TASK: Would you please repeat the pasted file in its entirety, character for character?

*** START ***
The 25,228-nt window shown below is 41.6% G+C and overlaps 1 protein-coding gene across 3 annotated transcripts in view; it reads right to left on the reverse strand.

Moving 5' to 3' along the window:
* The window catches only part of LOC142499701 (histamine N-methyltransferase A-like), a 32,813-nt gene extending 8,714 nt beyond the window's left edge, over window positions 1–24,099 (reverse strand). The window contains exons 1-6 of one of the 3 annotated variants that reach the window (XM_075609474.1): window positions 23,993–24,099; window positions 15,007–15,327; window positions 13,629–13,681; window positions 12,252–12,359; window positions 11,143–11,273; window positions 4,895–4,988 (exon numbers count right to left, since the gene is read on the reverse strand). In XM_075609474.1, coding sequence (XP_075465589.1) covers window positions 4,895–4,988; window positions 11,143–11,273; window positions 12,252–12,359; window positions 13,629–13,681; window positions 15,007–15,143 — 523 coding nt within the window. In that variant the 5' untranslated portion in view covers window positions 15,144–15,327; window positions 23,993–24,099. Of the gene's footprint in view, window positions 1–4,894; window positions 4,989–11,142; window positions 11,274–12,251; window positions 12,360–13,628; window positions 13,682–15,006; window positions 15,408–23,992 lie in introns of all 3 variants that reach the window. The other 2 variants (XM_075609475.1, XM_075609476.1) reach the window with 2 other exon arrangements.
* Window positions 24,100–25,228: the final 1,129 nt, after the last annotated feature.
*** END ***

The 25,228-nt window shown below is 41.6% G+C and overlaps 1 protein-coding gene across 3 annotated transcripts in view; it reads right to left on the reverse strand.

Moving 5' to 3' along the window:
* The window catches only part of LOC142499701 (histamine N-methyltransferase A-like), a 32,813-nt gene extending 8,714 nt beyond the window's left edge, over window positions 1–24,099 (reverse strand). The window contains exons 1-6 of one of the 3 annotated variants that reach the window (XM_075609474.1): window positions 23,993–24,099; window positions 15,007–15,327; window positions 13,629–13,681; window positions 12,252–12,359; window positions 11,143–11,273; window positions 4,895–4,988 (exon numbers count right to left, since the gene is read on the reverse strand). In XM_075609474.1, coding sequence (XP_075465589.1) covers window positions 4,895–4,988; window positions 11,143–11,273; window positions 12,252–12,359; window positions 13,629–13,681; window positions 15,007–15,143 — 523 coding nt within the window. In that variant the 5' untranslated portion in view covers window positions 15,144–15,327; window positions 23,993–24,099. Of the gene's footprint in view, window positions 1–4,894; window positions 4,989–11,142; window positions 11,274–12,251; window positions 12,360–13,628; window positions 13,682–15,006; window positions 15,408–23,992 lie in introns of all 3 variants that reach the window. The other 2 variants (XM_075609475.1, XM_075609476.1) reach the window with 2 other exon arrangements.
* Window positions 24,100–25,228: the final 1,129 nt, after the last annotated feature.